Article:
Morgan House

By Beacon Staff

Judging a house by its facade is much like judging a book by its cover.

There’s more to the history of a home than the way it looks. Oftentimes, the people who lived there – and their artifacts – reveal more of the story.

For example, across from the Conrad Mansion sits a stately home known as the “Morgan House” after Franklin M. Morgan, the renowned architect who designed and was its first owner.

Morgan built the house in 1892 for himself. So perhaps the home represented his true likings and architectural vision. Morgan originally built the home in the Queen Anne style, although a drastic remodeling in 1924 by the MacDonald family transformed it to the Colonial Revival appearance it has now.

Indeed, the early documented history of this home and its owners speaks of prominence, accomplishment and respect. It would take a book to tell all of the significance of Morgan’s architectural footprint in Montana and the gilded history of its later owners.
Yet every house has a story. A story seldom told – unless you dig for it.

The current owners, Mitch and Stacy Burgard, indeed treasure this house. They’ve spent considerable time tending to its maintenance – and learning more about its rich history.

Aside from scrutinizing materials from the archives, Mitch Burgard has also completed other important work to uncover the home’s history: he’s dug around in the crawl space.

Burgard shared some of the artifacts he found down there – artifacts that tell a history often not seen or heard.

For example, Burgard found pieces of the original wallpaper and the original trim work that give us even more insight into Morgan’s taste and aesthetic sensibility.

He also found artifacts that reveal interactions that took place inside the home. For example, Burgard found a Bridge scorecard with the name “Conrad” written at the top, suggesting that the neighbors from the Conrad Mansion across the street played Bridge here as well (the Conrads’ score wasn’t too impressive).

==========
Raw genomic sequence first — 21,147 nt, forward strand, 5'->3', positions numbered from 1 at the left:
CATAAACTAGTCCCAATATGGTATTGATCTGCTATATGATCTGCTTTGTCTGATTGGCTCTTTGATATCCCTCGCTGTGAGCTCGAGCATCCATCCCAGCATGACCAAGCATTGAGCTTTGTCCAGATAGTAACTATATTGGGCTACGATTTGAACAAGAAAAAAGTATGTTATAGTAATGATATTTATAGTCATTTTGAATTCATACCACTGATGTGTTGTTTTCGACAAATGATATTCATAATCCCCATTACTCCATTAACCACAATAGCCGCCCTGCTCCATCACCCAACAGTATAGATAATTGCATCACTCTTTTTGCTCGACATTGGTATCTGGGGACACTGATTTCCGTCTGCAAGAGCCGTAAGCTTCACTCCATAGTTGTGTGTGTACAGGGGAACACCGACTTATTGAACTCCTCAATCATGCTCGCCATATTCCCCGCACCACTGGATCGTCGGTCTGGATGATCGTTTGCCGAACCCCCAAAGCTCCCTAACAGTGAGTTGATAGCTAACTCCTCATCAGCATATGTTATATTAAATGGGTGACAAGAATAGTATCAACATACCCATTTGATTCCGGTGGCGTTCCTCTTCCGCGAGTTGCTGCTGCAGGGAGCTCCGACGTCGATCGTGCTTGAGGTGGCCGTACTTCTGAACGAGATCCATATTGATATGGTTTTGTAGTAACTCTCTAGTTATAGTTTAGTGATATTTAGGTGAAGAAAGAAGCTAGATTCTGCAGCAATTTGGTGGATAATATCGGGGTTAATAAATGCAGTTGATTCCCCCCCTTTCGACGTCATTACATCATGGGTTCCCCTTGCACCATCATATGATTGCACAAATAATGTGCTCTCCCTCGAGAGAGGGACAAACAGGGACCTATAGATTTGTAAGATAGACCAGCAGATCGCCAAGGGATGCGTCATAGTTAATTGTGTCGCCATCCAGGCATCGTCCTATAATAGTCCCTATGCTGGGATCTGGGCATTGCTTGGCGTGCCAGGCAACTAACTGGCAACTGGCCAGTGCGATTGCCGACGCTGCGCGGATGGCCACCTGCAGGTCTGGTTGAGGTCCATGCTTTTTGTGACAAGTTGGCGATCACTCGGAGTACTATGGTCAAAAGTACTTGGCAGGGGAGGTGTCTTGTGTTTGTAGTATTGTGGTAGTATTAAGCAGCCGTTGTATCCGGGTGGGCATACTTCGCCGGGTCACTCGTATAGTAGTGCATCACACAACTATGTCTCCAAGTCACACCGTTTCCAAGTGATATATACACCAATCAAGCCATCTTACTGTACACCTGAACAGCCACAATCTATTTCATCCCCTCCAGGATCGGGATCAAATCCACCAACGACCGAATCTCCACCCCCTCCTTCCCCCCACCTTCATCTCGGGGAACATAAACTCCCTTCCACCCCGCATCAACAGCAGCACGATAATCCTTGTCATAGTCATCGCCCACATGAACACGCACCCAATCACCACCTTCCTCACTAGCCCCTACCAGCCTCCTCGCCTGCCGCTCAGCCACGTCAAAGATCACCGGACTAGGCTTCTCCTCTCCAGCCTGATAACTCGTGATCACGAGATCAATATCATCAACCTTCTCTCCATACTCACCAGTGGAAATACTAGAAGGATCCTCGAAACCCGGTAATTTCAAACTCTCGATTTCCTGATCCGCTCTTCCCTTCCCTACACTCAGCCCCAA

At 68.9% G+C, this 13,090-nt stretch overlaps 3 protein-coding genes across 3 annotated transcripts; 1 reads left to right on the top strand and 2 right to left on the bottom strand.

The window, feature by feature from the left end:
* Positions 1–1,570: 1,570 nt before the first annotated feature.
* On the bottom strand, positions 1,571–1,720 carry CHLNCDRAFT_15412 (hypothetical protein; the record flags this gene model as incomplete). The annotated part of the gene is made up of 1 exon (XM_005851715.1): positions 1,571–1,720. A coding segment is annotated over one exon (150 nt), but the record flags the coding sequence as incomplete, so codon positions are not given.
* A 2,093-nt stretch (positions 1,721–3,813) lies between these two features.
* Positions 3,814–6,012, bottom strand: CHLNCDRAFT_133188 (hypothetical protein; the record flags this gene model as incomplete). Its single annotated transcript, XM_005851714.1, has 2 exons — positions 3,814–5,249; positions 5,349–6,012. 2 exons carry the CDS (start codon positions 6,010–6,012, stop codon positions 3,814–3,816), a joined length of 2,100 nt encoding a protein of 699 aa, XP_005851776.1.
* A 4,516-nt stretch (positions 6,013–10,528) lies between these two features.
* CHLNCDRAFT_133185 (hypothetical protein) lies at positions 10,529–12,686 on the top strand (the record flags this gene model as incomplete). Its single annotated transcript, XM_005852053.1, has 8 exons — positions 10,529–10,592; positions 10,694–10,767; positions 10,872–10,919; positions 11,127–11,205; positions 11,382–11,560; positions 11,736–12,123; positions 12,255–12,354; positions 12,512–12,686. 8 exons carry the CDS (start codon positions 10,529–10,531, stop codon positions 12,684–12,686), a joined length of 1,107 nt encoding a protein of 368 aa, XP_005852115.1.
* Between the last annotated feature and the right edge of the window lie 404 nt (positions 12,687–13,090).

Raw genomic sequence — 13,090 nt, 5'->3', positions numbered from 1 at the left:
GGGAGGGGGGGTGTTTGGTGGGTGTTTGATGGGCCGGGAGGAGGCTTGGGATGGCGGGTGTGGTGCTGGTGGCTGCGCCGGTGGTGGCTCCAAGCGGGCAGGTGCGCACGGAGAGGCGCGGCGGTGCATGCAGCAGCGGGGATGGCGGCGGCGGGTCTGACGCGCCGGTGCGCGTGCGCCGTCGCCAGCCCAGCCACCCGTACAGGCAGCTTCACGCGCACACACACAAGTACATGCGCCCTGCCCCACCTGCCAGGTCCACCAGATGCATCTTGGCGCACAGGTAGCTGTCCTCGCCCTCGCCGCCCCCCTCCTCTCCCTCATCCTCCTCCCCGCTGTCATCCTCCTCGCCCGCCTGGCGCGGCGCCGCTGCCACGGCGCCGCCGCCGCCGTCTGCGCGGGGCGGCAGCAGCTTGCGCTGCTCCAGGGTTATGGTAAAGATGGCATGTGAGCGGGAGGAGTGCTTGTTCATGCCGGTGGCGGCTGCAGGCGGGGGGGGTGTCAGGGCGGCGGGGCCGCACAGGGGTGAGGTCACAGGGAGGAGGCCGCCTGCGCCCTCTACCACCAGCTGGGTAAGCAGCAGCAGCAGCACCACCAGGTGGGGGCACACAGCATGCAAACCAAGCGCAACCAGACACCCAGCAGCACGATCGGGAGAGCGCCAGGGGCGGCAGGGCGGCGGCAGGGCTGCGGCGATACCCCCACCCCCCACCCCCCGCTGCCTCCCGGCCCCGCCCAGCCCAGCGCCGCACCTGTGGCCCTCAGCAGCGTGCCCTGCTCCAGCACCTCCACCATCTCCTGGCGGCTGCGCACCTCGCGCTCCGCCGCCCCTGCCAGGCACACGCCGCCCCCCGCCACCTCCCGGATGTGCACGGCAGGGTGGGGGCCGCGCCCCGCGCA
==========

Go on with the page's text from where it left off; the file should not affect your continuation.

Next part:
Interestingly, Burgard also found various champagne and liquor bottles, matchbooks and a 1919 can of Copenhagen chewing tobacco in the basement. These artifacts tell perhaps a different side of the history of the home.

They suggest that while the parlor hosted prominent guests of early Kalispell, some of home’s residents, servants and visitors took to the basement to steal a cigarette or a lick of their favorite libation. It’s a seedier side of the home’s history – and one we’d likely never guess from its stately appearance above ground.

This also hints to an interesting dichotomy that seems prevalent in the history of the house. For example, in 1902 the home was owned by John Harrington Edwards and his wife Mary. Both were prominent citizens of early Kalispell. And Mary was noted by the Kalispell Bee newspaper in 1905 as “the most prominent public benefactor Kalispell has had.”

Yet at the same time, their live-in servant and cook, Edward Cooper, was arrested for shooting at a rival who was also courting the affections of Ms. Delilah Sounds.

This house is not only a fine example of early 20th century ideals; it’s also a reminder that there’s more to a home than just its appearance – and the outward appearance of its owners. And like books and their covers, you can’t judge a house by its jerkinhead gabled roof, its balustrades, columns, or balconies, or its design appointments by one of Montana’s most important architects. Sometimes to judge a more complete history of a home, you just need to dig a little.

JC Chaix is a writer and certified home inspector and appreciates history, art and architecture.

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